Thursday, May 3, 2018

These two tweets by Robin Hanson prompted a bit of a flashback recalling a thread from the early days of the blog.

The first was a reaction to this recent Slate piece ("George Mason University's Robin Hanson might be America’s creepiest economist.").

You'll notice that Hanson's take on the problem here in no way lies with him but rather with the overly emotional non-economists in the audience who let their biases prevent them from thinking logically and clearly.

He later followed with this.

Putting aside the misrepresentation of the criticism (and that's a pretty big concession), these ideas aren't really in tension. It's entirely possible for one topic to be more important and another more sensitive, or for one topic being more sensitive under certain circumstances or (and this is the major one) for an issue to have more than one component. In this case, the sexual aspect is clearly secondary to the question of consent and self-determination (meaning that Hanson is abandoning his own libertarian principles in order to argue these points).

All of which got me to thinking about this.

Freakonomics: disagreeing about why we disagree

On today's Marketplace, Steve Levitt explains why he thinks many people see the world differently than he does:
One of the easiest ways to differentiate an economist from almost anyone else in society is to test them with repugnant ideas. Because economists, either by birth or by training, have their mind open, or skewed in just such a way that instead of thinking about whether something is right or wrong, they think about it in terms of whether it's efficient, whether it makes sense. And many of the things that are most repugnant are the things which are indeed quite efficient, but for other reasons -- subtle reasons, sometimes, reasons that are hard for people to understand -- are completely and utterly unacceptable.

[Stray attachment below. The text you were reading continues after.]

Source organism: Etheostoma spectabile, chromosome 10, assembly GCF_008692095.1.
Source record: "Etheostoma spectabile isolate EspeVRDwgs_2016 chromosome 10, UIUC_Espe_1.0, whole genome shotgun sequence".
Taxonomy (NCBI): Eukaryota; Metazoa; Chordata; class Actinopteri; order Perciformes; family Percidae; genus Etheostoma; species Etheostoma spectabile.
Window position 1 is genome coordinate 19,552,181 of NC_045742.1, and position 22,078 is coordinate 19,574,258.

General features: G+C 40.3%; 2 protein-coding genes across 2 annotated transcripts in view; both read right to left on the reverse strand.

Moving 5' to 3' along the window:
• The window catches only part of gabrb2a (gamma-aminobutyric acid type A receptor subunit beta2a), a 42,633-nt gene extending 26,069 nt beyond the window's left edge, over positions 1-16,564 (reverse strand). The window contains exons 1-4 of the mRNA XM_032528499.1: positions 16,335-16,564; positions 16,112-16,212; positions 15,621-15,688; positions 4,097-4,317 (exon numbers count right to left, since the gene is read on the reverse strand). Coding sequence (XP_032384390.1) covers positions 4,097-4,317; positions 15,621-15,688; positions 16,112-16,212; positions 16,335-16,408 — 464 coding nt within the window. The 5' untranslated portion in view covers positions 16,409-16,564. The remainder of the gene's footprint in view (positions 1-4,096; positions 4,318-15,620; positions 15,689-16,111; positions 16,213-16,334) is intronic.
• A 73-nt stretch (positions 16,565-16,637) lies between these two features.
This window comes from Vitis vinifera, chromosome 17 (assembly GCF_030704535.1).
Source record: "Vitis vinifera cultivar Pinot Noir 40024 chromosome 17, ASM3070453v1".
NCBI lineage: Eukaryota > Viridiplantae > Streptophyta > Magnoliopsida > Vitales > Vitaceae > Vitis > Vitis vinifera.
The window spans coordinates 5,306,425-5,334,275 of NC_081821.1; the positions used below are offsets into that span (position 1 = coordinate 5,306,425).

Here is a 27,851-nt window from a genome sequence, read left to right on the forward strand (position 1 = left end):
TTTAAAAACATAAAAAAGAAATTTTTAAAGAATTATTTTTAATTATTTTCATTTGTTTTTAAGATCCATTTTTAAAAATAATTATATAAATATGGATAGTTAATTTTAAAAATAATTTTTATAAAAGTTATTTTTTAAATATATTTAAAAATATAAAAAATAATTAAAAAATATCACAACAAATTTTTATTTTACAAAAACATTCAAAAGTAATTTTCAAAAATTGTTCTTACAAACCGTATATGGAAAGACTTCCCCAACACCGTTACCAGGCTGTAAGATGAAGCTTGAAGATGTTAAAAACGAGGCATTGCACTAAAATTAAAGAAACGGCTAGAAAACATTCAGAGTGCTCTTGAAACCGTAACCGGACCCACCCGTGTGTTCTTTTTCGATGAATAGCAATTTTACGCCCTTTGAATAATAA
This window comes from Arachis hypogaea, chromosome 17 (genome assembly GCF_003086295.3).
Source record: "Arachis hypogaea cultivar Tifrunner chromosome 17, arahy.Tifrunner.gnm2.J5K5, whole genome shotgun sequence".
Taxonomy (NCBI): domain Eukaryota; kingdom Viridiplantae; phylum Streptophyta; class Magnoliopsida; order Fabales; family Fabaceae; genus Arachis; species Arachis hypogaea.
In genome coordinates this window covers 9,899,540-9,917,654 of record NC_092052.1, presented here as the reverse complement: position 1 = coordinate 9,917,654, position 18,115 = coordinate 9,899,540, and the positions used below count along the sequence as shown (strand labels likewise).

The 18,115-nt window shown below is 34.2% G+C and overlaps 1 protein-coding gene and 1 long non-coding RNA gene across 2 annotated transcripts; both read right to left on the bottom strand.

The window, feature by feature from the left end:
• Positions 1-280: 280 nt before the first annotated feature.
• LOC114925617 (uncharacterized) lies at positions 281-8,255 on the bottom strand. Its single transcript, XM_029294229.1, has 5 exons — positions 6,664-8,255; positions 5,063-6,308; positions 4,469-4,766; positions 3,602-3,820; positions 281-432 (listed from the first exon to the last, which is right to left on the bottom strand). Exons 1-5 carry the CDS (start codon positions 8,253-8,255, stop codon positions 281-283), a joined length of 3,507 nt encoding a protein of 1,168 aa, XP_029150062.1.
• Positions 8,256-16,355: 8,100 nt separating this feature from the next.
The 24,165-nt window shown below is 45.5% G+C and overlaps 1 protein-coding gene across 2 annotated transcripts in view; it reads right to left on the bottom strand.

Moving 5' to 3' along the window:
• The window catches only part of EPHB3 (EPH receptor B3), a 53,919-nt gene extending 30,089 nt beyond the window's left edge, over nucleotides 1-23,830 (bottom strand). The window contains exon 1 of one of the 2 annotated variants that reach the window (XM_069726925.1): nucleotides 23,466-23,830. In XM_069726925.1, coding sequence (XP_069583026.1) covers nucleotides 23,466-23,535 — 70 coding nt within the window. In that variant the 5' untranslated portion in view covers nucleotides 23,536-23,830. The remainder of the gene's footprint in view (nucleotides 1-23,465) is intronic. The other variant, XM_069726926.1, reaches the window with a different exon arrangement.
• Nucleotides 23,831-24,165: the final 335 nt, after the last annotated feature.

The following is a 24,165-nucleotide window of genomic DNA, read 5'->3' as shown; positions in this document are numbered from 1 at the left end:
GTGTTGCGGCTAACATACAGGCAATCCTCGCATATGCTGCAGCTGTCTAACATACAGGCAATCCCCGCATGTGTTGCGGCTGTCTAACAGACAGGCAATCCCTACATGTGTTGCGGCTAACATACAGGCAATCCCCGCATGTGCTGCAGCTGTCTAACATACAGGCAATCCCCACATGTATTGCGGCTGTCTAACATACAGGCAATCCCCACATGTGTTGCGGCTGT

There are few thoughts more comforting than the idea that the people who disagree with you are overly emotional and are not thinking things through. We've all told ourselves something along these lines from time to time.

But can economists really make special claim to "whether [ideas] makes sense"? Particularly a Chicago School economist who has shown a strong inclination toward the kind of idealized models that have great aesthetic appeal but mixed track records? (This is the same intellectual movement that gave us rational addiction.)

When I disagree with Dr. Levitt, it's for one of the following reasons:

I question his analyses;

I question his assumptions;

I question the validity of his models.

Steve Levitt is a smart guy who has interesting ideas, but a number of intelligent, clear-headed individuals often disagree with him. Some of them are even economists.

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